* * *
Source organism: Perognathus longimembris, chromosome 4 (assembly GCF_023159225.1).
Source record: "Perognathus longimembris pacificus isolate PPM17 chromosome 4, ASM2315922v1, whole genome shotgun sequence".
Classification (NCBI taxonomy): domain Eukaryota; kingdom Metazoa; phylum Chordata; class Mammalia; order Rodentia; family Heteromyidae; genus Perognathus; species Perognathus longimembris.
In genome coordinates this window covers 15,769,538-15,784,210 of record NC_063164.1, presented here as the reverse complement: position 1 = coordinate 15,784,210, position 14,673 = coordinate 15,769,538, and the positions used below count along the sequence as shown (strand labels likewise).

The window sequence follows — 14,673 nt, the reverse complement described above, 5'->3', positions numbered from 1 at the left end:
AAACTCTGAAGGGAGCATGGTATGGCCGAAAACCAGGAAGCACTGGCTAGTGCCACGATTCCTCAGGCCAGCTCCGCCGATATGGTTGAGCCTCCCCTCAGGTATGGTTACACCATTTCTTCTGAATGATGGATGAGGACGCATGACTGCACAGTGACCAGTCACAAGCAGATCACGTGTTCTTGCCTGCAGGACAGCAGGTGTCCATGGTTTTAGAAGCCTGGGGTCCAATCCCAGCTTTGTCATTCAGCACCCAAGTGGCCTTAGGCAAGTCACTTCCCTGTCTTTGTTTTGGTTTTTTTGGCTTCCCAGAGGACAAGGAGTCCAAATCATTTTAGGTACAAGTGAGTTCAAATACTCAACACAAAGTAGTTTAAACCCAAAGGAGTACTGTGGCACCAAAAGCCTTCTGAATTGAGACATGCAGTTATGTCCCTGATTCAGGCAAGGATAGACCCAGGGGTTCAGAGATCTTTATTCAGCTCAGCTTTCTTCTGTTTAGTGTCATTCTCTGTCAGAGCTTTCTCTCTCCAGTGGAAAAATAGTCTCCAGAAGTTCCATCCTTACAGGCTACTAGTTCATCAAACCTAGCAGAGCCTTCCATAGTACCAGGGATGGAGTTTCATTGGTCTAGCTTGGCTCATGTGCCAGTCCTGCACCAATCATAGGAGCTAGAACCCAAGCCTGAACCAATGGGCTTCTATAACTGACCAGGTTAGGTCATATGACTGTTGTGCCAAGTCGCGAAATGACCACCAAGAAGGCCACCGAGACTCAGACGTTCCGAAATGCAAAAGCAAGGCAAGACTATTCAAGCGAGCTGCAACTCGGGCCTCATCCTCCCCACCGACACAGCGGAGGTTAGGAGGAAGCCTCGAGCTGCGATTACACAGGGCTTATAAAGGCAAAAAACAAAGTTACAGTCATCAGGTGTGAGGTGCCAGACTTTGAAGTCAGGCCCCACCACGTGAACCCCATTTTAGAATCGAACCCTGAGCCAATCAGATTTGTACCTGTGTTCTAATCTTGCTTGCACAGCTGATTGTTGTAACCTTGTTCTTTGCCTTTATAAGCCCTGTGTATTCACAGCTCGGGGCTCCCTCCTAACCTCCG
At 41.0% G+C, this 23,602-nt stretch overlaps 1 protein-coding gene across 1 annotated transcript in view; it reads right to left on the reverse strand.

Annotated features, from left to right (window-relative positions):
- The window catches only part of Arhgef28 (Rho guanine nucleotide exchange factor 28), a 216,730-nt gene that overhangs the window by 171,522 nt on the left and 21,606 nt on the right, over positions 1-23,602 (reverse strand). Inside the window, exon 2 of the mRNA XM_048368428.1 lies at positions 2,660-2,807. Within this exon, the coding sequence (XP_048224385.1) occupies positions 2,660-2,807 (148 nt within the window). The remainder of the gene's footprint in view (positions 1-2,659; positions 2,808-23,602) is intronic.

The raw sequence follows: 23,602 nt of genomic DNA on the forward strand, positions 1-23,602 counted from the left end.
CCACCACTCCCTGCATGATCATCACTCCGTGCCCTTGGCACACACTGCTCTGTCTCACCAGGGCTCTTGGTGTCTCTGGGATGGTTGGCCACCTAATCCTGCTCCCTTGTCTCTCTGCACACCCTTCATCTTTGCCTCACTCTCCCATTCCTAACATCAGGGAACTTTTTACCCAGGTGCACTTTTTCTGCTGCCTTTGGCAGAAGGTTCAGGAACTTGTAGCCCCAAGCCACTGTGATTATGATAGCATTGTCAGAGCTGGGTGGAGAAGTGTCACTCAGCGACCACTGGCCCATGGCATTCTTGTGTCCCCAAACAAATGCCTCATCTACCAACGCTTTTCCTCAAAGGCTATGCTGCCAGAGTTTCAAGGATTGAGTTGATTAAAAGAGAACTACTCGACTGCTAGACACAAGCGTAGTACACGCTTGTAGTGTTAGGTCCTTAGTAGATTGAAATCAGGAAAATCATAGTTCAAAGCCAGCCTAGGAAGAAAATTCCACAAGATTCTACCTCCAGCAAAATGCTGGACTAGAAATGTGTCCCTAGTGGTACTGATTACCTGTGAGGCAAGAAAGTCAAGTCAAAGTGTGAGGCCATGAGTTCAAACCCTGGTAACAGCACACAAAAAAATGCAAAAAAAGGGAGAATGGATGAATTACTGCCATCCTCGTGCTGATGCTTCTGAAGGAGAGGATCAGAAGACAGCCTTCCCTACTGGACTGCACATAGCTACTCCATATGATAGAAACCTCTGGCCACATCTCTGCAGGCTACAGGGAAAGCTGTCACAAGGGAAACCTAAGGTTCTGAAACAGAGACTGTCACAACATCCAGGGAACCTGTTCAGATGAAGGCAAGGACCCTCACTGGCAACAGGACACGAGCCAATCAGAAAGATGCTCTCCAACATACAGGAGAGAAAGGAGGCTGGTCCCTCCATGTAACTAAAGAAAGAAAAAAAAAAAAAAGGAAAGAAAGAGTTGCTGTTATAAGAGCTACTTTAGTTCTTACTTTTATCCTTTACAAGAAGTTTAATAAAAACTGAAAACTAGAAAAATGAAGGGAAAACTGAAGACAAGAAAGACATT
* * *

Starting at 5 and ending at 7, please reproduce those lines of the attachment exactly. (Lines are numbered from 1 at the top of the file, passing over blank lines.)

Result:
The window sequence follows — 14,673 nt, the reverse complement described above, 5'->3', positions numbered from 1 at the left end:
AAACTCTGAAGGGAGCATGGTATGGCCGAAAACCAGGAAGCACTGGCTAGTGCCACGATTCCTCAGGCCAGCTCCGCCGATATGGTTGAGCCTCCCCTCAGGTATGGTTACACCATTTCTTCTGAATGATGGATGAGGACGCATGACTGCACAGTGACCAGTCACAAGCAGATCACGTGTTCTTGCCTGCAGGACAGCAGGTGTCCATGGTTTTAGAAGCCTGGGGTCCAATCCCAGCTTTGTCATTCAGCACCCAAGTGGCCTTAGGCAAGTCACTTCCCTGTCTTTGTTTTGGTTTTTTTGGCTTCCCAGAGGACAAGGAGTCCAAATCATTTTAGGTACAAGTGAGTTCAAATACTCAACACAAAGTAGTTTAAACCCAAAGGAGTACTGTGGCACCAAAAGCCTTCTGAATTGAGACATGCAGTTATGTCCCTGATTCAGGCAAGGATAGACCCAGGGGTTCAGAGATCTTTATTCAGCTCAGCTTTCTTCTGTTTAGTGTCATTCTCTGTCAGAGCTTTCTCTCTCCAGTGGAAAAATAGTCTCCAGAAGTTCCATCCTTACAGGCTACTAGTTCATCAAACCTAGCAGAGCCTTCCATAGTACCAGGGATGGAGTTTCATTGGTCTAGCTTGGCTCATGTGCCAGTCCTGCACCAATCATAGGAGCTAGAACCCAAGCCTGAACCAATGGGCTTCTATAACTGACCAGGTTAGGTCATATGACTGTTGTGCCAAGTCGCGAAATGACCACCAAGAAGGCCACCGAGACTCAGACGTTCCGAAATGCAAAAGCAAGGCAAGACTATTCAAGCGAGCTGCAACTCGGGCCTCATCCTCCCCACCGACACAGCGGAGGTTAGGAGGAAGCCTCGAGCTGCGATTACACAGGGCTTATAAAGGCAAAAAACAAAGTTACAGTCATCAGGTGTGAGGTGCCAGACTTTGAAGTCAGGCCCCACCACGTGAACCCCATTTTAGAATCGAACCCTGAGCCAATCAGATTTGTACCTGTGTTCTAATCTTGCTTGCACAGCTGATTGTTGTAACCTTGTTCTTTGCCTTTATAAGCCCTGTGTATTCACAGCTCGGGGCTCCCTCCTAACCTCCG
At 41.0% G+C, this 23,602-nt stretch overlaps 1 protein-coding gene across 1 annotated transcript in view; it reads right to left on the reverse strand.